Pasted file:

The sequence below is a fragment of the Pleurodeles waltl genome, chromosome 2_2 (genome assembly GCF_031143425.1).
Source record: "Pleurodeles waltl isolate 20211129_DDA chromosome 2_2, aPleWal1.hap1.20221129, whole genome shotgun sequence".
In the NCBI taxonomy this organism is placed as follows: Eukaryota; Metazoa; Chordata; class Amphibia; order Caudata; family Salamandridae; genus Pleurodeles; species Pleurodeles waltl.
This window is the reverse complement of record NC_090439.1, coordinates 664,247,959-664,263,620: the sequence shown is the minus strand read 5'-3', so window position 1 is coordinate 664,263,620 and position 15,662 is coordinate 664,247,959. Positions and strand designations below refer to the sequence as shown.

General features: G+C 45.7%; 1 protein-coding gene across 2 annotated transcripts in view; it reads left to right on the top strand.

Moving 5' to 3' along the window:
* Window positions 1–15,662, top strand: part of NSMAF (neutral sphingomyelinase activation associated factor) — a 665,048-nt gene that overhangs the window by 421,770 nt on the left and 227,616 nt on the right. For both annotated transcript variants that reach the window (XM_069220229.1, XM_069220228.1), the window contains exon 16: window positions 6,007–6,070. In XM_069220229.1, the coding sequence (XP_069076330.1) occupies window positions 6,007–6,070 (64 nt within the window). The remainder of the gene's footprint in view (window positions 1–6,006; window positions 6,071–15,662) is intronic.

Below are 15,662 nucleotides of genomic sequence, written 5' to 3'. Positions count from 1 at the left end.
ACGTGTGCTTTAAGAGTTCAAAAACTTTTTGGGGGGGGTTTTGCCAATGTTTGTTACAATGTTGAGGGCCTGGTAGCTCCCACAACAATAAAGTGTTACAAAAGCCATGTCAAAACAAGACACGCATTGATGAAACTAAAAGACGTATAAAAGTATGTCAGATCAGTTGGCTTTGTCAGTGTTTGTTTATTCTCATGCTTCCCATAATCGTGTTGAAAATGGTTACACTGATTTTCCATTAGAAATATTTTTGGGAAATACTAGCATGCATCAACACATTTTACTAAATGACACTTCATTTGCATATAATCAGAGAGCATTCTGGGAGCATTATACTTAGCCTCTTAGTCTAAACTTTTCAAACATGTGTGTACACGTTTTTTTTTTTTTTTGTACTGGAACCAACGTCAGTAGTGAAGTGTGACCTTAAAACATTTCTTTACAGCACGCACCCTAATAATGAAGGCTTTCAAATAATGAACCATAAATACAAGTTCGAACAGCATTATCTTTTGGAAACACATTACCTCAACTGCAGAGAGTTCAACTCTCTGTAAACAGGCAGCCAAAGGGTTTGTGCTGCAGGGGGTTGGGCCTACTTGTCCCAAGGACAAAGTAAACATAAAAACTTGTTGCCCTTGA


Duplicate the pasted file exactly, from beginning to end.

The sequence below is a fragment of the Pleurodeles waltl genome, chromosome 2_2 (genome assembly GCF_031143425.1).
Source record: "Pleurodeles waltl isolate 20211129_DDA chromosome 2_2, aPleWal1.hap1.20221129, whole genome shotgun sequence".
In the NCBI taxonomy this organism is placed as follows: Eukaryota; Metazoa; Chordata; class Amphibia; order Caudata; family Salamandridae; genus Pleurodeles; species Pleurodeles waltl.
This window is the reverse complement of record NC_090439.1, coordinates 664,247,959-664,263,620: the sequence shown is the minus strand read 5'-3', so window position 1 is coordinate 664,263,620 and position 15,662 is coordinate 664,247,959. Positions and strand designations below refer to the sequence as shown.

General features: G+C 45.7%; 1 protein-coding gene across 2 annotated transcripts in view; it reads left to right on the top strand.

Moving 5' to 3' along the window:
* Window positions 1–15,662, top strand: part of NSMAF (neutral sphingomyelinase activation associated factor) — a 665,048-nt gene that overhangs the window by 421,770 nt on the left and 227,616 nt on the right. For both annotated transcript variants that reach the window (XM_069220229.1, XM_069220228.1), the window contains exon 16: window positions 6,007–6,070. In XM_069220229.1, the coding sequence (XP_069076330.1) occupies window positions 6,007–6,070 (64 nt within the window). The remainder of the gene's footprint in view (window positions 1–6,006; window positions 6,071–15,662) is intronic.

Below are 15,662 nucleotides of genomic sequence, written 5' to 3'. Positions count from 1 at the left end.
ACGTGTGCTTTAAGAGTTCAAAAACTTTTTGGGGGGGGTTTTGCCAATGTTTGTTACAATGTTGAGGGCCTGGTAGCTCCCACAACAATAAAGTGTTACAAAAGCCATGTCAAAACAAGACACGCATTGATGAAACTAAAAGACGTATAAAAGTATGTCAGATCAGTTGGCTTTGTCAGTGTTTGTTTATTCTCATGCTTCCCATAATCGTGTTGAAAATGGTTACACTGATTTTCCATTAGAAATATTTTTGGGAAATACTAGCATGCATCAACACATTTTACTAAATGACACTTCATTTGCATATAATCAGAGAGCATTCTGGGAGCATTATACTTAGCCTCTTAGTCTAAACTTTTCAAACATGTGTGTACACGTTTTTTTTTTTTTTTGTACTGGAACCAACGTCAGTAGTGAAGTGTGACCTTAAAACATTTCTTTACAGCACGCACCCTAATAATGAAGGCTTTCAAATAATGAACCATAAATACAAGTTCGAACAGCATTATCTTTTGGAAACACATTACCTCAACTGCAGAGAGTTCAACTCTCTGTAAACAGGCAGCCAAAGGGTTTGTGCTGCAGGGGGTTGGGCCTACTTGTCCCAAGGACAAAGTAAACATAAAAACTTGTTGCCCTTGA